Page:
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Scientists uncover role of HTRA3 protease in Cockayne syndrome

Scientists uncover role of HTRA3 protease in Cockayne syndrome

Scientists from the Institut Pasteur and CNRS, in collaboration with scientists from the Institut Gustave Roussy and CEA, have succeeded in restoring normal activity in cells isolated from patients with the premature aging disease Cockayne syndrome. They have uncovered the role played in these cells by an enzyme, the HTRA3 protease. [More]
Just think about it: Giving natural movement to a patient with quadriplegia

Just think about it: Giving natural movement to a patient with quadriplegia

Paralysis is often the result of nerve damage that prevents commands from the brain being relayed to muscle to cause movement... [More]
Microfluidic cell-squeezing device could introduce specific antigens inside immune system's B cells

Microfluidic cell-squeezing device could introduce specific antigens inside immune system's B cells

MIT researchers have shown that they can use a microfluidic cell-squeezing device to introduce specific antigens inside the immune system's B cells, providing a new approach to developing and implementing antigen-presenting cell vaccines. [More]
Clinical genomic sequencing could impact treatment decisions in advanced prostate cancer patients

Clinical genomic sequencing could impact treatment decisions in advanced prostate cancer patients

An international collaboration of researchers are advancing precision medicine to men with advanced prostate cancer. [More]
Bacterium can use cell-content sharing to repair damaged siblings

Bacterium can use cell-content sharing to repair damaged siblings

A University of Wyoming faculty member led a research team that discovered a certain type of soil bacteria can use their social behavior of outer membrane exchange (OME) to repair damaged cells and improve the fitness of the bacteria population as a whole. [More]
Decreased removal of toxic peptides causes onset of Alzheimer's disease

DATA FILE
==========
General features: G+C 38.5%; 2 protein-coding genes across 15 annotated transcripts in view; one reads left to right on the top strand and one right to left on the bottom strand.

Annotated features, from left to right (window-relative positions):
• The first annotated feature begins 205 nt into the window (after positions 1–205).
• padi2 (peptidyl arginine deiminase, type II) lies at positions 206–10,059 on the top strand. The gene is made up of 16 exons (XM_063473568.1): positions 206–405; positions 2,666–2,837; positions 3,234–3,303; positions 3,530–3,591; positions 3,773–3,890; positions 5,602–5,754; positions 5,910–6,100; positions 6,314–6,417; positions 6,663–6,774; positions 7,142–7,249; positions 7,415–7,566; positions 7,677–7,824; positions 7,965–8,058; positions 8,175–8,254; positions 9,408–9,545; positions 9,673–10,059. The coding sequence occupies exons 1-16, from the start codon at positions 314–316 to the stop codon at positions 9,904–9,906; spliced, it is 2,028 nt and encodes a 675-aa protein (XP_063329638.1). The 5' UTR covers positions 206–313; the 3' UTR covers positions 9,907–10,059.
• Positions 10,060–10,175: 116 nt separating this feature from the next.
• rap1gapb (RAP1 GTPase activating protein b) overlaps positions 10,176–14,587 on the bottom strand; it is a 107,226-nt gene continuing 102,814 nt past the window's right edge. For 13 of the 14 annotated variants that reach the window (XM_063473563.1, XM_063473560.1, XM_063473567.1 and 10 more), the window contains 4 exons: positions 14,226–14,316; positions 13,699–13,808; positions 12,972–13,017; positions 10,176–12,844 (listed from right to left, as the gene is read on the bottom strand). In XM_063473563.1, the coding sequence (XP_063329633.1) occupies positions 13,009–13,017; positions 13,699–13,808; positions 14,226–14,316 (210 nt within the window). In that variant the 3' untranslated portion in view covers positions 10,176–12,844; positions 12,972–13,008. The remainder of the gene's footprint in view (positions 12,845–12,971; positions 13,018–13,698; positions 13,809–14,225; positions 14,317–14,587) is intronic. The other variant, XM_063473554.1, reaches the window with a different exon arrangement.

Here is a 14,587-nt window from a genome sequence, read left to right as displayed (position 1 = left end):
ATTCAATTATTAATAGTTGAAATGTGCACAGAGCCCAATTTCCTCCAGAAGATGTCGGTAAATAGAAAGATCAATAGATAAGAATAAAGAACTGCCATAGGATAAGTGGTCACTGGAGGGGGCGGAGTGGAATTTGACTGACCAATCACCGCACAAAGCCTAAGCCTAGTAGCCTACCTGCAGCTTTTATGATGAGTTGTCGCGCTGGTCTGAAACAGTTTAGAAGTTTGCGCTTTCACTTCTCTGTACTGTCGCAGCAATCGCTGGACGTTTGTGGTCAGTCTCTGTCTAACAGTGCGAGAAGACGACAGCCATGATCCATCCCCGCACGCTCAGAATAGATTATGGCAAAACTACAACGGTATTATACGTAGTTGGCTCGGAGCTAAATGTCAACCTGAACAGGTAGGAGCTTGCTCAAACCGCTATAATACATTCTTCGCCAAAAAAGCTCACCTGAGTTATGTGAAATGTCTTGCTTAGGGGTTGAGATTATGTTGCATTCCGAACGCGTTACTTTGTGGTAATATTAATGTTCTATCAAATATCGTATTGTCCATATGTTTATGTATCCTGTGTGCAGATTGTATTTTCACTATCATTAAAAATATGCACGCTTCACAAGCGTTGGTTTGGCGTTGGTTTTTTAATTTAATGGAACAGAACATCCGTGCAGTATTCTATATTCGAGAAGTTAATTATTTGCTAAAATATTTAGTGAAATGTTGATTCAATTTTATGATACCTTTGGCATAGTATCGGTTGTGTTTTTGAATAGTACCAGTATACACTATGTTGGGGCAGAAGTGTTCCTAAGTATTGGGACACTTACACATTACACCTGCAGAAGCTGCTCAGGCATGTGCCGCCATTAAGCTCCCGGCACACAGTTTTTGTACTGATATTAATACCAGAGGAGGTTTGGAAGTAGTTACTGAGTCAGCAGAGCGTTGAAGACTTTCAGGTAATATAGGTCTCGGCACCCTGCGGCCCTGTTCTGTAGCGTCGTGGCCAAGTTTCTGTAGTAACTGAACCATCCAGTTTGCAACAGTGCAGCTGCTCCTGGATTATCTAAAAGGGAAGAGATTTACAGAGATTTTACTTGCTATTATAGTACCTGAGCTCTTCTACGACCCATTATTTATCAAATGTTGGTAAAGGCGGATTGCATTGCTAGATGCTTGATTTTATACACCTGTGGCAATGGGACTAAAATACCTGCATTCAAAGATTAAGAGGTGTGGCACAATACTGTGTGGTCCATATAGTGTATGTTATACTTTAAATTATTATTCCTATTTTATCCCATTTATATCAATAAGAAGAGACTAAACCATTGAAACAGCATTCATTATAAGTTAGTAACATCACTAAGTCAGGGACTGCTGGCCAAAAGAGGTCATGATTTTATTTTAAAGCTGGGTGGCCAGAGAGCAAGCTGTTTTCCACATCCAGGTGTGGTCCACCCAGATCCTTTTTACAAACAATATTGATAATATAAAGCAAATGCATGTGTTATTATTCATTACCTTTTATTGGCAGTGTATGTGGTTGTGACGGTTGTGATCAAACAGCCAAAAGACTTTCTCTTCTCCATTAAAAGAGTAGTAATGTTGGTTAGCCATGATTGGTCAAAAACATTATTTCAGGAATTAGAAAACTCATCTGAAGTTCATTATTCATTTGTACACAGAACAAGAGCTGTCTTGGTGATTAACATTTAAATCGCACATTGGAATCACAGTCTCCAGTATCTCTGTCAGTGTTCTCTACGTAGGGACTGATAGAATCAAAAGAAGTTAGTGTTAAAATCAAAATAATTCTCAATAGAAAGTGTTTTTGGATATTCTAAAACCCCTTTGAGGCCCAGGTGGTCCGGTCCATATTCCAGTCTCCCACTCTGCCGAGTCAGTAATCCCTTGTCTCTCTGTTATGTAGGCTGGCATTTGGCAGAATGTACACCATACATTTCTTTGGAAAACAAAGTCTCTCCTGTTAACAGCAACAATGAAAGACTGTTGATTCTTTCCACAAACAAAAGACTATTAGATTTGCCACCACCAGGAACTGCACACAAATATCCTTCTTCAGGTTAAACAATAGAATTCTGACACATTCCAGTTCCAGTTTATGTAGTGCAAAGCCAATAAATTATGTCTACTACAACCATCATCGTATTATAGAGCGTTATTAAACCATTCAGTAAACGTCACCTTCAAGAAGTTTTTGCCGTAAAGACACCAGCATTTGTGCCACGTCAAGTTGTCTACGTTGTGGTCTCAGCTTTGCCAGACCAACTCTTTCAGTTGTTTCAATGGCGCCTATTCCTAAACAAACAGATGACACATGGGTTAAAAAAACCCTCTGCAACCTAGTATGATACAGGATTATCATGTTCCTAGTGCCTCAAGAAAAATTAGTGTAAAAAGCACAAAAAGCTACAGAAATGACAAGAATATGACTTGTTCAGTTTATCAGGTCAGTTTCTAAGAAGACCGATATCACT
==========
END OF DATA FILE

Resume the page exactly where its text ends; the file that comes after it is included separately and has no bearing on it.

Decreased removal of toxic peptides causes onset of Alzheimer's disease

Jens Pahnke and his team at the University of Oslo has recently published results in the prestigious scientific journal 'BRAIN' showing that decreased removal of toxic peptides in the brain causes the onset and first clinical signs of Alzheimer's disease, rather than overproduction as has previously been assumed. This information can now be used to target specific genes to enhance their function in the brain of elderly or people at risk. [More]
TGen and Baylor partnership set to increase treatment options for cancer patients

TGen and Baylor partnership set to increase treatment options for cancer patients

The Translational Genomics Research Institute (TGen) and Baylor Research Institute (BRI) at Dallas today announce an agreement that will focus on accelerating early detection and treatments for patients with a broad range of cancers. [More]
Scientists find new way to convert blood cells into sensory neurons

Scientists find new way to convert blood cells into sensory neurons

Scientists at McMaster University have discovered how to make adult sensory neurons from human patients simply by having them roll up their sleeve and providing a blood sample. [More]

NSF awards $500,000 grant to digitally preserve parasite specimens

A $500,000 grant from the National Science Foundation will allow the Harold W. Manter Laboratory of Parasitology to digitally preserve four major collections of parasite specimens donated to the University of Nebraska-Lincoln during the past five years. [More]
Research: Some immune cells convert into cells that trigger disease

Research: Some immune cells convert into cells that trigger disease

Researchers at Case Western Reserve University School of Dental Medicine have unraveled one of the mysteries of how a small group of immune cells work: That some inflammation-fighting immune cells may actually convert into cells that trigger disease. [More]
Bibby Scientific sponsors Biomedical Science special prize at Staffordshire University’s GradEx event